NEW YORK CITY (WROC) — Gov. Andrew Cuomo held a briefing Wednesday to provide an update on New York state’s ongoing coronavirus response efforts, including an update on the numbers, a new vaccine incentive for 12 to 17-year-olds, a reminder about venues going 100% capacity, and more.
The governor announced the following data:
- 133,208 COVID-19 tests reported statewide Tuesday
- 0.7% overall statewide positivity rate (lowest since August 30, 2020)
- 17 new COVID-19 deaths in New York
- 1,274 hospitalizations (lowest since November 3, 2020)
- 297 in ICU (lowest since November 9, 2020)
- 177 intubated (lowest since November 16, 2020)
“You look at the trends and the trends are all heading in the right direction,” Gov. Cuomo said. “So yes, you look at the day-to-day numbers, but you look more at the overall trend. New York is at 0.7%. What is the positivity rate across the country? What do we compare to? What’s the national positivity rate right now? We’re at 0.7% and the nation is at 2.6%. That is great, the nation is roughly four times the positivity rate of New York state.”
The regional seven-day average positivity rates are as follows:
- Finger Lakes — 2.21%
- Central New York — 1.51%
- Western New York — 1.44%
- North Country — 1.19%
- Capital Region — 1.08%
- Mohawk Valley — 0.99%
- Mid-Hudson — 0.77%
- Long Island — 0.69%
- New York City — 0.65%
- Southern Tier — 0.57%
“New York’s positivity is one of the top three lowest states in the United States,” Gov. Cuomo said. “And that is congratulations to New Yorkers. They’ve listened, they’ve learned, they’re behaving properly, so congratulations. That’s what makes New York, New York.
As of Wednesday, New York state’s vaccination progress is as follows:
- 18,628,178 total doses administered statewide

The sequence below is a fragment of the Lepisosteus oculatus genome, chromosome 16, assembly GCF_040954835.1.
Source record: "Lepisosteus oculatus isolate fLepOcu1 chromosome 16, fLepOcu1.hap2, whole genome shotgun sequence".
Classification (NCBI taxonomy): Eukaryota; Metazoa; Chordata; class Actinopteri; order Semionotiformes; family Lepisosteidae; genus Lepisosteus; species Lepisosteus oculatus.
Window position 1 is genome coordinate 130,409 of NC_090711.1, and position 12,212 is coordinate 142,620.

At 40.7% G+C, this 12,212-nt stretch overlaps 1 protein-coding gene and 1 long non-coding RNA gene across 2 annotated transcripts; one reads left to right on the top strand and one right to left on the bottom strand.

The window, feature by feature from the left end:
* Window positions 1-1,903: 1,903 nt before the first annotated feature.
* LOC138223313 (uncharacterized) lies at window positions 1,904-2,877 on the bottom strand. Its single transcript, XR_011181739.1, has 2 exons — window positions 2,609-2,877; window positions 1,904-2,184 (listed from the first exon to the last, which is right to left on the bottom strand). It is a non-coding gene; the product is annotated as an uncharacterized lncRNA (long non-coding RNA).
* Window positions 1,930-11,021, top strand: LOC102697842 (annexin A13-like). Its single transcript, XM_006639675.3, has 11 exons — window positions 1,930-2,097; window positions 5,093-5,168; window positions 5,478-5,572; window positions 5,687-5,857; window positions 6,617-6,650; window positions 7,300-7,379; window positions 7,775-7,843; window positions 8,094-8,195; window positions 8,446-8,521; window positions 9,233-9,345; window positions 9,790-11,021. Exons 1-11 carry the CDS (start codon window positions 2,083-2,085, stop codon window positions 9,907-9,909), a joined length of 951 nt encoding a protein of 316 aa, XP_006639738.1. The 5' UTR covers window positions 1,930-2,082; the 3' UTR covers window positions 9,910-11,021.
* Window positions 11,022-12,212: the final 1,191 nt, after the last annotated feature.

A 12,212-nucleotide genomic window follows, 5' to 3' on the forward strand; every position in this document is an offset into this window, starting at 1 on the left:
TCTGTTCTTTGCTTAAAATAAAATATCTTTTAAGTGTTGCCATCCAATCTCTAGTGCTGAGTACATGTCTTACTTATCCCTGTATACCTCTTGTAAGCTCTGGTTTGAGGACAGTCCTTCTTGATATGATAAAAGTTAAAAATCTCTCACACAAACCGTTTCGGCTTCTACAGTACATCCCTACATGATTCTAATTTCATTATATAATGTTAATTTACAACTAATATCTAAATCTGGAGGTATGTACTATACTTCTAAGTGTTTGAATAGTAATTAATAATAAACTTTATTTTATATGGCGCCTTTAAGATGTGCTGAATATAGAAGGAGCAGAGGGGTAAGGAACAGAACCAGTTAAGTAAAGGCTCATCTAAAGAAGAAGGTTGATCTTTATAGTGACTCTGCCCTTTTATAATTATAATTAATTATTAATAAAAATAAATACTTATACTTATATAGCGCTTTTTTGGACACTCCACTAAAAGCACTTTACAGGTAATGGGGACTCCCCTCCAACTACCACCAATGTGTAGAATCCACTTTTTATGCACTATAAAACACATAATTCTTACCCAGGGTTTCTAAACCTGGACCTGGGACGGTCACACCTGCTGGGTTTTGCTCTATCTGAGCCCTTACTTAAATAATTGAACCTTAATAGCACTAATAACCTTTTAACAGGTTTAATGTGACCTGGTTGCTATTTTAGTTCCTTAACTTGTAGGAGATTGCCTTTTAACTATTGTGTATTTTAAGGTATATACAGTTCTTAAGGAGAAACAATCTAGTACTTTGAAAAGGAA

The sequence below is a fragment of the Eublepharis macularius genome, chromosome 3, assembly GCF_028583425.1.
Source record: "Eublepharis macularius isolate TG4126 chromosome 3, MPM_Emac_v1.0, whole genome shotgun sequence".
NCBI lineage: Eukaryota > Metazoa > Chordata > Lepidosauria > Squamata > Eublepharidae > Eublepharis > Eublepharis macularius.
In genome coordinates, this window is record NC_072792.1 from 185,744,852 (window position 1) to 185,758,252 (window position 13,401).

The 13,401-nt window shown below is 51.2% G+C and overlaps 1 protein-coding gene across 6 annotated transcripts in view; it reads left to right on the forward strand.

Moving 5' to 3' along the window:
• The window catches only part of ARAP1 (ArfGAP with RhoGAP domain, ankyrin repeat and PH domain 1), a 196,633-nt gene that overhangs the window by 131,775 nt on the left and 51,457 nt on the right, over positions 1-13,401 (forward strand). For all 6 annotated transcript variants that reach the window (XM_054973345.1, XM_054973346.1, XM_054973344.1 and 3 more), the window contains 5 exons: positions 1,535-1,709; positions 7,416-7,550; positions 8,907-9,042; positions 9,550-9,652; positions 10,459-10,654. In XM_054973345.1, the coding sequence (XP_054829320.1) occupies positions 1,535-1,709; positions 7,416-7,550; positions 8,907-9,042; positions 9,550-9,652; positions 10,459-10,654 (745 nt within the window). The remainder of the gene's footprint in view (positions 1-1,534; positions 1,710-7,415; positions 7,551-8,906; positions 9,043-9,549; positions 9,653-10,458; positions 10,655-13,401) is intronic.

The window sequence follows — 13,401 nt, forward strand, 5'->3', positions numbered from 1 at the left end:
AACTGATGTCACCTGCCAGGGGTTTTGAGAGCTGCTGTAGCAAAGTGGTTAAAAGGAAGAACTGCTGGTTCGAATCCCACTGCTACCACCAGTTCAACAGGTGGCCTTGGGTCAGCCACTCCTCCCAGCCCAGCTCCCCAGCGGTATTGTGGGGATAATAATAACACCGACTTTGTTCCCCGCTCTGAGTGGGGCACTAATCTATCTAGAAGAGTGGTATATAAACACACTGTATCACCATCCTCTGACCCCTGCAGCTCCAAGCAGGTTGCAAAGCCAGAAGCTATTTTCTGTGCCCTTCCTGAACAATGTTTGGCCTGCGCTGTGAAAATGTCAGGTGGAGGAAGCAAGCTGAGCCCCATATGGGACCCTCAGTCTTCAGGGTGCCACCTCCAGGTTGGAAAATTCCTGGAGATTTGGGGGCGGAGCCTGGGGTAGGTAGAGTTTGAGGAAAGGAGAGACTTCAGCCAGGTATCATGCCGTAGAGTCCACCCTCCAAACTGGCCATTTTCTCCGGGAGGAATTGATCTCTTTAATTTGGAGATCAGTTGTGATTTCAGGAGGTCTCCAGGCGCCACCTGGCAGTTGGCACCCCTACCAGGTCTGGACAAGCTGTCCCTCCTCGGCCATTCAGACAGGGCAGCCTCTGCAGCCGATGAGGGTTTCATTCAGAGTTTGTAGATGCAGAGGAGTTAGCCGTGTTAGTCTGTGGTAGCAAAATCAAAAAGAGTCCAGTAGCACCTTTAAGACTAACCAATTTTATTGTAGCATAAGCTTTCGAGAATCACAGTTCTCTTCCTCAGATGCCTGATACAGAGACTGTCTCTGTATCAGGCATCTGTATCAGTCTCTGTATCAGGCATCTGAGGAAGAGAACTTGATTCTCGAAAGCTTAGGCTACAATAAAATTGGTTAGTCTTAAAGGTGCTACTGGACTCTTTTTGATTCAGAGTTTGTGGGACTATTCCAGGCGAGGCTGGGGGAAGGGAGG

- 10,486,657 New Yorkers with at least one dose, 64.2% of state’s 18+ population
- 8,888,842 New Yorkers fully vaccinated, 55.5% of state’s 18+ population
Youth vaccine incentive
The governor said New York’s vaccination rates are decreasing, especially among the youngest eligible group.
“We’ve seen a 47% decline in the number of people coming in for vaccinations,” Gov. Cuomo said. “So this is an issue. Where is the need in terms of vaccinations? The greatest need are the 12 to 17-year-olds. They are 5% of the current COVID-19 tests, but they are 10% of the positivity rate. That’s the highest differential of any age group, meaning that there are more infected 12 to 17-year-olds when we actually run the tests. Also that group, 12 to 17, is the lowest percent vaccinated, by far, in the state. Why is that? Well they just became eligible for the vaccine and what they heard for the past year is they are not a priority when it comes to COVID, so that’s understandable.”
The state has offered some incentives for vaccination, including baseball tickets, two-day passes to state parks, and a lottery entry for $5 million. Wednesday, the governor announced a new incentive for a chance for a younger New Yorker to win a full scholarship to a public college or university.
“Today we’re announcing ‘Get a Shot and Make Your Future,'” Gov. Cuomo said. “We will raffle off, on a weekly basis, full tuition, room and board scholarships to any public college or university for four years. It will be just among 12 to 17-year-olds who come in and get their shot. Tomorrow through July 7, and 12 to 17-year-old who gets their first Pfizer vaccine, we will award 10, four-year scholarships by a random drawing of those people who get the vaccine every Wednesday.
“It is an incentive for students 12 to 17 who are planning on going to college,” Gov. Cuomo said. “It’s going to be among a small population so your odds are good because it’s only the young population that has been vaccinated. Once you get your vaccine, you go to a website, you input your information and we’ll do a random drawing every Wednesday from that. People who received the vaccine earlier have a greater chance to win because they are eligible for every drawing, every week. It’s not just for those people who get it that week.”